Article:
I found 3 stylesheet files containing 4000, yes four thousand lines of CSS between them – for the home page alone. This is not your normal CSS, nicely done with one attribute per line and spaces in between. This is 4000 lines with one CSS style rule and about 10 attributes on EACH line, and no spaces in between or comments. Almost every line is over 120 columns wide. All hand edited. Their main programmer told me it took him 3 days.

    I was breathless…

    They had a problem with their site PNGs, which are not displaying in IE6. So I installed sleight.js, a fair bet for solving this problem. I found it very difficult to get working and on inspection found they were using jQuery hacked together in various bad ways together with 7 other of their own scripts which equally looked like hacked up bits of other code.

    Now, judicious modification of other people’s code I can understand. However, hacking minified javascript I find challenging to my understanding of human ‘intelligence’… here is an excerpt:

    prototype={useExpressInstall:function(_d){this.xiSWFPath=!_d?”expressinstall.swf”:_d;this.setAttribute(“useExpressInstall”,true);},setAttribute:function(_e,_f){this.attributes[_e]=_f;},getAttribute:function(_10){return this.attributes[_10];},addParam:function(_11,_12){this.params[_11]=_12;},getParams:function(){return this.params;},addVariable:function(_13,_14){this.variables[_13]=_14;},getVariable:function(_15){return this.variables[_15];},getVariables:function(){return this.variables;},getVariablePairs:function(){var _16=new Array();var key;var _18=this.getVariables();for(key in _18){_16[_16.length]=key+”=”+_18[key];}return _16;},getSWFHTML:function(){var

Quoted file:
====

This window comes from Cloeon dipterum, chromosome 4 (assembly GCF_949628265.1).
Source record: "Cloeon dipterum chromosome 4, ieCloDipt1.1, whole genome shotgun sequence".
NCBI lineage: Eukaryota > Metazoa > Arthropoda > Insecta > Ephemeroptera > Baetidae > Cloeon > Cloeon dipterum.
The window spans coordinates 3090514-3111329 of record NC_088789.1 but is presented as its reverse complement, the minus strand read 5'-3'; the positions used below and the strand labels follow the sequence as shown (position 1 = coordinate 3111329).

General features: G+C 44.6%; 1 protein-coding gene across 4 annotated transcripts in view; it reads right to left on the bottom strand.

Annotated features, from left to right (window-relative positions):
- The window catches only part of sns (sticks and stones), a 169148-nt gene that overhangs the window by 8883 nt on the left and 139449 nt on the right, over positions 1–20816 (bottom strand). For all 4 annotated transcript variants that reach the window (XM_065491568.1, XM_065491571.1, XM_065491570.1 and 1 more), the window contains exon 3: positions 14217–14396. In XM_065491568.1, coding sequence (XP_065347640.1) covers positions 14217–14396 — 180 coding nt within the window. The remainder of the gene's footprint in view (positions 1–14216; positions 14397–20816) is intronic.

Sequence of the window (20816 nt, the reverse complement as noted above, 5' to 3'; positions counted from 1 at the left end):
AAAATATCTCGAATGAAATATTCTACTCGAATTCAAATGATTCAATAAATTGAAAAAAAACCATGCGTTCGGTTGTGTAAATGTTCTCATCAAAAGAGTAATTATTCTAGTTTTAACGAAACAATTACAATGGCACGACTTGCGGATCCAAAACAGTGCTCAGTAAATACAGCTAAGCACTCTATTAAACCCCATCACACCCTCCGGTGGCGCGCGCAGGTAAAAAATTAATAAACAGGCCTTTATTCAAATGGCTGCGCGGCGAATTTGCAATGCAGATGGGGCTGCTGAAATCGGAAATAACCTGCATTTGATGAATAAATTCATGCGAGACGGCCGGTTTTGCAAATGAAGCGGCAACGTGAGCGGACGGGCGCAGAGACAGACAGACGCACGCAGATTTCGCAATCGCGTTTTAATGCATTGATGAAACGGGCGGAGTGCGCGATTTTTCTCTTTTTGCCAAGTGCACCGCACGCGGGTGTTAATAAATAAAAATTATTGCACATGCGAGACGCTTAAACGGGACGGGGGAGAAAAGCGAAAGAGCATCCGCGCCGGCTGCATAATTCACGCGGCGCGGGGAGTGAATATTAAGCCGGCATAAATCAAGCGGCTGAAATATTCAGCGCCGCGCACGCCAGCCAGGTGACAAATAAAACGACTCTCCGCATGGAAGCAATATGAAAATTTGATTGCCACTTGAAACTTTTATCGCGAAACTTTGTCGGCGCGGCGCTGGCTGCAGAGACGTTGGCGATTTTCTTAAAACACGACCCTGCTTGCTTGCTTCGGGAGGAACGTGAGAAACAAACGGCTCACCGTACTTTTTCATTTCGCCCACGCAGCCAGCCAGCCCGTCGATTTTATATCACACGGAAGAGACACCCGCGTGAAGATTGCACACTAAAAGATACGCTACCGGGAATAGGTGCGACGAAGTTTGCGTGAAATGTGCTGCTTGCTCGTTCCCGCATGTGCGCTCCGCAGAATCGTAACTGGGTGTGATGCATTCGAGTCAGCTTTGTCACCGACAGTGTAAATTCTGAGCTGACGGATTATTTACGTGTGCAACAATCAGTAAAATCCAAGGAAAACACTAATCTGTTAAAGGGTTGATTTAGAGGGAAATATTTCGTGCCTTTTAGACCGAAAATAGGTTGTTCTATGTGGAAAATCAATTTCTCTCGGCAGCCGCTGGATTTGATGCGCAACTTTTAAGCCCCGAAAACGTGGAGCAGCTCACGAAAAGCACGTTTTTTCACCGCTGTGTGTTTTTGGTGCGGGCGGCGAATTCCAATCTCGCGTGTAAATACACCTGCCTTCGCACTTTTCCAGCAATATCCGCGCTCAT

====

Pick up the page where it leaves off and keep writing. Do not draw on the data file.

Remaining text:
Yes, they were hacking this. It would be funny if it wasn’t so terrifying.

    Anyway, to ‘help’ me they decided to copy these 4000 lines of CSS in 3 files plus literally hundreds of other smaller CSS files into a IE6 svn ‘branch’ (actually just a new folder in their trunk – which they were all working on), for a total of 6000 new lines of unnecessary CSS. I told them not to bother because I would not touch them but the programmer had already written the browser sniffing code in PHP, and so I just carried on.

    His change broke the CSS altogether on the home page on my machine, so I had to fix it first. That done, and after getting the PNGs displaying properly, I did another svn update on my machine and checked the other pages. Some were working, some not. Not my fault, I haven’t even checked anything in at this point.

    I went to the live website and gasped as I saw that the same pages were broken. Their updates had been pushed to the live server. Bear in mind that all this is happening on their customer’s site, running LIVE, during the first week of their website launch.

    I then ran a find on my working copy for his changes. He had pasted his bad browser sniffing code into every single page in the site, turning a non-issue into a regression and then multiplying it 35 times over, creating hours of headaches for himself and the other team members, days before the deadline. In desperation he had then manually fixed each copy-pasting by hand, together with various other merged in workarounds from other developers, but not all of them were fixed in the same way, compounding it into a permanent brain tumour in the client facing parts of the system,

    Their lead technical guy had just taken a massive PHP flavoured dump right in the middle of the website source code.

    I wandered around the office and looked at people’s machines. None of them were running IE6, except for that one guy on a virtual machine, as they are all running Vista which does not support multiple copies of IE. Everyone else is attempting blind fixes or hacking the IE6 CSS. I then realised – they were all using the live server for testing their changes.

    The scariest part of this story, is that until we arrived and started asking WTF? it seemed to them that none of what they were doing was a problem. They all seemed quite confident in their website and the way they were making it.

    However, whether they realised it or not, they had worked together as a team to create their own fiery hell and were already roasting within it.